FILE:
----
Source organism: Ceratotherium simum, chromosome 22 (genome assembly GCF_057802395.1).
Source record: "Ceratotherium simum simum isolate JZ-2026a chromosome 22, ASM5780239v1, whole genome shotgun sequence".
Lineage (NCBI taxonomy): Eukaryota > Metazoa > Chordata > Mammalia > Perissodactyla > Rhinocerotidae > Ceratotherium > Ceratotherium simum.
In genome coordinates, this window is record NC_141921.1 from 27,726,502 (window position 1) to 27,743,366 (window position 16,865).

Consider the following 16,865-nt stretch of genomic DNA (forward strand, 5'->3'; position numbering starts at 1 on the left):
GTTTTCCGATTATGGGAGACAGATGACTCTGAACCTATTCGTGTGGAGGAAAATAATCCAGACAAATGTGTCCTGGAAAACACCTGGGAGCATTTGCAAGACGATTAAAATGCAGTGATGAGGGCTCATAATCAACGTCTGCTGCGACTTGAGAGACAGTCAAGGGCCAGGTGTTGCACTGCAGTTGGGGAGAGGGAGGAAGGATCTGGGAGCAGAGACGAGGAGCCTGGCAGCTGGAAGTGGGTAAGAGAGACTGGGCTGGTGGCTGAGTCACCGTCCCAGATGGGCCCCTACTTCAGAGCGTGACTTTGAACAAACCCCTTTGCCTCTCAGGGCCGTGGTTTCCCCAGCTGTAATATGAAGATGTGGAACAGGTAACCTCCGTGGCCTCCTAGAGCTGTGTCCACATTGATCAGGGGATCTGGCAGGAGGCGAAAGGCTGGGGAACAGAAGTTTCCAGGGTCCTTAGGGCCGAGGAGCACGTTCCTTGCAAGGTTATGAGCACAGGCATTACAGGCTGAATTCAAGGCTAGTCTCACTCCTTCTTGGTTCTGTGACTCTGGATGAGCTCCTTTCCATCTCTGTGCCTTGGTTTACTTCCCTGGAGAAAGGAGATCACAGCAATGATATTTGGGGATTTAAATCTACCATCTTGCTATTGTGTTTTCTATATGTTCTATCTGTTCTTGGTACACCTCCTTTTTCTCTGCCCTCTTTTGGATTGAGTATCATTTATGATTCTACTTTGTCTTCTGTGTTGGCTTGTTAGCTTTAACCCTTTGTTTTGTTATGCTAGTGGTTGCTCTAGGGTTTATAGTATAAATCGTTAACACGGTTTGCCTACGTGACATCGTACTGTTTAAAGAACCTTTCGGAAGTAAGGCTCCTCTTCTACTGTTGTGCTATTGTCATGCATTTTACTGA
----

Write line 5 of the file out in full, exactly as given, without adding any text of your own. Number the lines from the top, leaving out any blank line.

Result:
Consider the following 16,865-nt stretch of genomic DNA (forward strand, 5'->3'; position numbering starts at 1 on the left):